Welcome to New Mexico State Forestry
Forests and watersheds are intertwined with New Mexicans’ lives. The health of these natural places impacts our homes, our businesses, our culture, and our future. Several years of drought, infestations, and wildfires have caused great harm throughout the state. Yet through careful resource management, community engagement, and productive collaborations, New Mexico State Forestry is able to promote healthy, sustainable forests and watersheds for the benefit of current generations and those to come.
A critical part of our work is wildfire prevention. At New Mexico State Forestry, we are responsible for wildfire suppression on all non-federal, non-municipal, non-tribal, and non-pueblo lands. We also serve the public even when there is not a blaze to battle. With partnering organizations, we undertake mitigation projects to protect vulnerable regions from natural hazards. For private landowners, we offer technical management advice, including tree care and pest identification. Our division provides vital engagement through the Returning Heroes Wildland Firefighter program for veterans, Urban and Community Forestry, Conservation Seedlings, and our state’s many Firewise communities. These are just a few examples of our outreach and services.
As you explore our website, I hope you’ll find ideas and information that are valuable for you and neighbors. This is an exciting time to be a part of New Mexico State Forestry, as we work to help to create a promising future for this place we call home.
Forest and Watershed Health Projects Map
The New Mexico State Forestry Division manages numerous programs to improve the health of forests and watersheds.
Through these projects, we can protect diverse regions throughout the state from catastrophic wildfires and mitigate the environmental stresses associated with wildland urban interfaces. These efforts help ensure that New Mexico's natural beauty and unique resources are managed and maintained for generations to come.
The Forest and Watershed Health Projects Map is shown above. It contains many--but not all--of such initiatives. Click the map for more details.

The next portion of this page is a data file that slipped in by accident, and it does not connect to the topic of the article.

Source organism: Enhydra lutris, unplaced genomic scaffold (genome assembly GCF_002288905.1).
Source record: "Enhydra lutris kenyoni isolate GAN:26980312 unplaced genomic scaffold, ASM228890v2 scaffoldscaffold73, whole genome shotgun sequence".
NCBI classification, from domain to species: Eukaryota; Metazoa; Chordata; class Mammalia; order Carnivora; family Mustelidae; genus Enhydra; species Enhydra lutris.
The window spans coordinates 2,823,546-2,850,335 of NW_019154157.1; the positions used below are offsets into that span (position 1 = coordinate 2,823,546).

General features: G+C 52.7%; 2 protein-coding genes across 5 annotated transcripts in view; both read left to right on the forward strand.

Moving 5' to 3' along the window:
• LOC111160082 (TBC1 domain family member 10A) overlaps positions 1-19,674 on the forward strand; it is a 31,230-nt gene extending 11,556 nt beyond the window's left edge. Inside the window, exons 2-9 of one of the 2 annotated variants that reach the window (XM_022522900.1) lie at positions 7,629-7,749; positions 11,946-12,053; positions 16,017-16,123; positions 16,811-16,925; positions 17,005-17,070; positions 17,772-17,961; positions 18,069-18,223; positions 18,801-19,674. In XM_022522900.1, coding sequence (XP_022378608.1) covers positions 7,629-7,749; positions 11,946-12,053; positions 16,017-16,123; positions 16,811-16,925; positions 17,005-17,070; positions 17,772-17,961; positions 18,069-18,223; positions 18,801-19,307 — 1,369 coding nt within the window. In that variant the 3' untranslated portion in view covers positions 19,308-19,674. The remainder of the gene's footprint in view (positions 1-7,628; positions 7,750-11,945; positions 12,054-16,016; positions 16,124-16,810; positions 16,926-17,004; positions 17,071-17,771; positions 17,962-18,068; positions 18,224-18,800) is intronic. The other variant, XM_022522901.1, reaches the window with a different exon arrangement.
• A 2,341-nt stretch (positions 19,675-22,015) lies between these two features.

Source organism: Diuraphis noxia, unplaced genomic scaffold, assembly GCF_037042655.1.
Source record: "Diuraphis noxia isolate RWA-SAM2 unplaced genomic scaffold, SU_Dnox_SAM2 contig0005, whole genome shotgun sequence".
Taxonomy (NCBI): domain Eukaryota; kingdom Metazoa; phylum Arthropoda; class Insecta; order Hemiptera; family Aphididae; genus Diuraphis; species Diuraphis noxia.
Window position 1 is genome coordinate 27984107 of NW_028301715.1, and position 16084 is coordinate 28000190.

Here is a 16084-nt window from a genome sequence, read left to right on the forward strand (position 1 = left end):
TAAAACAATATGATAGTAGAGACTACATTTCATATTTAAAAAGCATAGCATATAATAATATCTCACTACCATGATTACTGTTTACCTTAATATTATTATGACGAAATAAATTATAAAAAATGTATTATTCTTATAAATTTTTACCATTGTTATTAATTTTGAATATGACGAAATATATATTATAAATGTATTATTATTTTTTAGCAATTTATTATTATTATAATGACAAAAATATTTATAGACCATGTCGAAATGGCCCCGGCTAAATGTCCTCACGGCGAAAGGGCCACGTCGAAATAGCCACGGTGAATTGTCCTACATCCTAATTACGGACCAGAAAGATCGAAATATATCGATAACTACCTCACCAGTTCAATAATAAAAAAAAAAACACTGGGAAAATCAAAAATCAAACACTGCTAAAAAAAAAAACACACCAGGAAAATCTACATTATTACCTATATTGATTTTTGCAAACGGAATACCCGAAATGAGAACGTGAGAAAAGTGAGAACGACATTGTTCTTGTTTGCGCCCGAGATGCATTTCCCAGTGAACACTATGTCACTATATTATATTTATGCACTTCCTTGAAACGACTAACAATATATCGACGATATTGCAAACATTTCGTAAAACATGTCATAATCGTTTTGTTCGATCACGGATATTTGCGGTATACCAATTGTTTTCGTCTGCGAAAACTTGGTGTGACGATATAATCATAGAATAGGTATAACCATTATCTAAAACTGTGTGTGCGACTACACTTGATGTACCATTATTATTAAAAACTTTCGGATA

Forest Conservation Regulation
In the 1930s, the New Mexico Legislature issued a statute that recognized poor harvesting practices on private lands had a long-term impact on water quality, wildlife, and the economic stability of surrounding communities. Management mistakes had resulted in destructive wildfires, widespread insect infestations, and the sedimentation of streams and lakes.
Nearly forty years later, the first regulation was initiated (19.20.4 NMAC). Revised in 2002, this regulation sets minimum standards for slash treatments, utilization of felled trees, and stabilization of roads and skid trails. Doing so reduces the hazards of wildland fires, destructive insects, soil erosion, sedimentation of streams and lands, and advances the perpetuation of productive forests.
Click here to learn more about New Mexico State Forestry's AD and Returning Heroes Wildland Firefighter Programs.
Wildfire Email Alert Service
Stay current on active wildfires burning on state and private lands. NM State Forestry's Wildfire Email Alert Service is free and easy to join! Click the button above or the link below to subscribe.You will receive updates that you can access from your computer or mobile device.
Click here for any current local, state or federal FIRE RESTRICTIONS in New Mexico
Ready, Set, Go!
The Ready, Set, Go! Program and New Mexico Action Guide build upon NM State Forestry's fire prevention endeavors. This inter-agency supported program and guide are designed to give fire departments and the general public practical, step-by-step guidelines for preparation against the threat of wildfires. Click the icon above for a downloadable copy of the New Mexico Action Guide (2MB PDF). The link below will direct you to the national Ready, Set, Go! Program page.
Living with Fire
Helping New Mexicans live safely with the threat of wild fire.
In New Mexico, sometimes all it takes is one small spark to start a wildfire. The things we do during our daily lives can have an impact on wildfire. Click here to learn more about New Mexico's new interagency wildfire prevention campaign - One Less Spark One Less Wildfire.
Red or Green
Fire prevention poster from the NM State Forestry Division.
Click here or on the image to be taken to information regarding Bark Beetle Management Strategies (PDF)
Advisory Boards and Councils
New Mexico State Forestry participates in several resource management advisory boards or councils.Urban and Community Forestryand Tree New Mexico work with communities and numerous volunteers with tree planting on municipal lands such as schools and parks. The Stewardship Advisory Committee disseminates federal cost-share dollars to landowners who have met requirements in planning and implementing specific resource enhancements on their property. Forest Legacy provides a way for landowners to assure their property is not fragmented or cleared for development with a conservation easement. Any commercial harvest of 25 acres or more requires a permit from New Mexico State Forestry. For more information on resource management visit our pages on Forest Management, Fact Sheets, Seedling Program, Re-Leaf Program and Tree Farm Program